5. Do not try to bypass the printable coupon system restrictions. The technology that is currently used by most coupon printable services was set up to prevent people from printing unlimited numbers of coupons. You might think it’s “being smart,” as I’ve seen on one forum, to try to cheat the system. But it’s not fair to other shoppers. After you hit the posted printable limit for a particular offer, you have maxed out that deal. Move on.

6. Quickly deliver the items you “picked up for donation” to the chosen charity or needy family. A suggestion that works well for my local readers in Monroe, Mich., is to keep a box or bin in the pantry or kitchen designated for food pantry drives for donate-able items. Here is the reason: ad hoc donation drives are a common service project for local classrooms, Sunday schools, businesses, civic clubs and scout troops. If you have a box with items already sorted out from your stockpile, you can respond as soon as you hear of such a request. If you don’t hear of an appeal after a certain point (three months is a good range in my experience), then make the drive to a food pantry and clear out your donation box.

7. Don’t lie about where you live. Some printable coupons are keyed to what zip code you live in. That is the intended distribution area for that advertising campaign. Don’t lie when you type in your zip code to “get the good coupons.” Keep your focus on the monthly grocery bill, and you will realize there are lots of legitimate sources of coupons that include extra newspaper purchases, trading or swapping, digital coupons and rebate promotions. Use those instead of trying to skew a printable promotion.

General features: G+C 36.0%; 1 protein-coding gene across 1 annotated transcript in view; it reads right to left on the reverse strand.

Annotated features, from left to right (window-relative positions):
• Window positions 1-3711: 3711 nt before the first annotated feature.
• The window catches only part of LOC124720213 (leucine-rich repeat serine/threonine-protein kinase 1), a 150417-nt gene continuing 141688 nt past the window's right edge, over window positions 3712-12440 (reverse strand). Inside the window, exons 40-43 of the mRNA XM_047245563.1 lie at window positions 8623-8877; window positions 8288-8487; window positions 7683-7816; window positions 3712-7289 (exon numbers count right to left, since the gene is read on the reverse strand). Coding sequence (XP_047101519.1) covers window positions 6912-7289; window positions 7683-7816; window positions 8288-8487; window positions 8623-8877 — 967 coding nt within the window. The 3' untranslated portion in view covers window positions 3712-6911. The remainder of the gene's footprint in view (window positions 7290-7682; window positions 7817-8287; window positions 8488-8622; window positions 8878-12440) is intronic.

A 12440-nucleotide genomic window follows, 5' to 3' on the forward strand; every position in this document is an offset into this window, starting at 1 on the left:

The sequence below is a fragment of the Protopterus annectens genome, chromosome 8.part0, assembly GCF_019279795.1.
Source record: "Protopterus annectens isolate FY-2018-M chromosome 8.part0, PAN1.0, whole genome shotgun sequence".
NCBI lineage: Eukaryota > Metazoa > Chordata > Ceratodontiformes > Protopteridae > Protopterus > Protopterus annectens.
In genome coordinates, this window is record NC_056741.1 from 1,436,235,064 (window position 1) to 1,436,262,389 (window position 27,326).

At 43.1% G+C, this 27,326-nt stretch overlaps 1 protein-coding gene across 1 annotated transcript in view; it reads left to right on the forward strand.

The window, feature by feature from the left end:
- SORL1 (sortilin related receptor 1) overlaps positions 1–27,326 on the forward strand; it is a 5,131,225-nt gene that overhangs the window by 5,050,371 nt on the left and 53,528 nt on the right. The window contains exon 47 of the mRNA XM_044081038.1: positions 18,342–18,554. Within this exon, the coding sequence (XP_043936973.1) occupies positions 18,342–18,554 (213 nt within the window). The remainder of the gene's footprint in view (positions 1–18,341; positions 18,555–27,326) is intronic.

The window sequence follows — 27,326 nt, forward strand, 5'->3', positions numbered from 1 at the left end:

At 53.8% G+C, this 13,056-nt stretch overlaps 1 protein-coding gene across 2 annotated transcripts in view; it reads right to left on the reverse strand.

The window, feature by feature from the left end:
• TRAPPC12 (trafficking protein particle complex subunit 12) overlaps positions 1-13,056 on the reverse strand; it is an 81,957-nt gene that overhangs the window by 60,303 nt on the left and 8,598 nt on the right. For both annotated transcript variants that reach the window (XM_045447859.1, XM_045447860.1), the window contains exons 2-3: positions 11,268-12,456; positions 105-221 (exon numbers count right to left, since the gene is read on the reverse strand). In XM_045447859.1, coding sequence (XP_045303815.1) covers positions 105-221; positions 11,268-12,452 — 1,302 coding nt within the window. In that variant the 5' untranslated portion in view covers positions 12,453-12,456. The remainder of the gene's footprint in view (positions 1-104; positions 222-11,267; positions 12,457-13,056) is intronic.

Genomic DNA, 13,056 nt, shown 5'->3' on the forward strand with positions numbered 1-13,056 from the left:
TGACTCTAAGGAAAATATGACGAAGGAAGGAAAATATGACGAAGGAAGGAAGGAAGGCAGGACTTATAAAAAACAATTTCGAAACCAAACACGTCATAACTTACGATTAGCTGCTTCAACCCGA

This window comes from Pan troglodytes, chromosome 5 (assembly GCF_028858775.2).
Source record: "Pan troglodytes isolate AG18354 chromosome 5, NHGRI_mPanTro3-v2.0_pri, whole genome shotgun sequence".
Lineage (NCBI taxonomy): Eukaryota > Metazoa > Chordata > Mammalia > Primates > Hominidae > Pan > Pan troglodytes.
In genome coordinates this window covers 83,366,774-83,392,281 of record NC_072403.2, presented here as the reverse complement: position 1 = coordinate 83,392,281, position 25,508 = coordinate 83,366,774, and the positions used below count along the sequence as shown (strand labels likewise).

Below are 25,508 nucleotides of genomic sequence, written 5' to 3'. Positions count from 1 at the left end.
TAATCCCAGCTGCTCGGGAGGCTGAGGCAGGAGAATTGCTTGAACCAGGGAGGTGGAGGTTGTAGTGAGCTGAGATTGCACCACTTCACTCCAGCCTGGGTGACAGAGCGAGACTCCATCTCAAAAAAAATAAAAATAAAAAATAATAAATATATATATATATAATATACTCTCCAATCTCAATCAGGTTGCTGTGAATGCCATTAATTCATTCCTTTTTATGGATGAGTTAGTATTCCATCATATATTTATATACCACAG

8. If you get coupons from a coupon train or swap box, contribute back. Coupon trains are a method in which coupons are passed on from one couponer to the next. There often are rules for the trains as to how many coupons go in, how many go out, and what the time frame is for sending the packet to the next person. Follow the rules, or get “off the train.” Someone else is waiting for the savings. Coupon swap boxes are available in several library branches in Monroe County, Mich., and it’s certainly a do-able project in other settings. While the rules are not as strict on a swap box as to coupons in vs. coupons out, it is fair to expect that those who take coupons will contribute coupons they can’t use to the collection.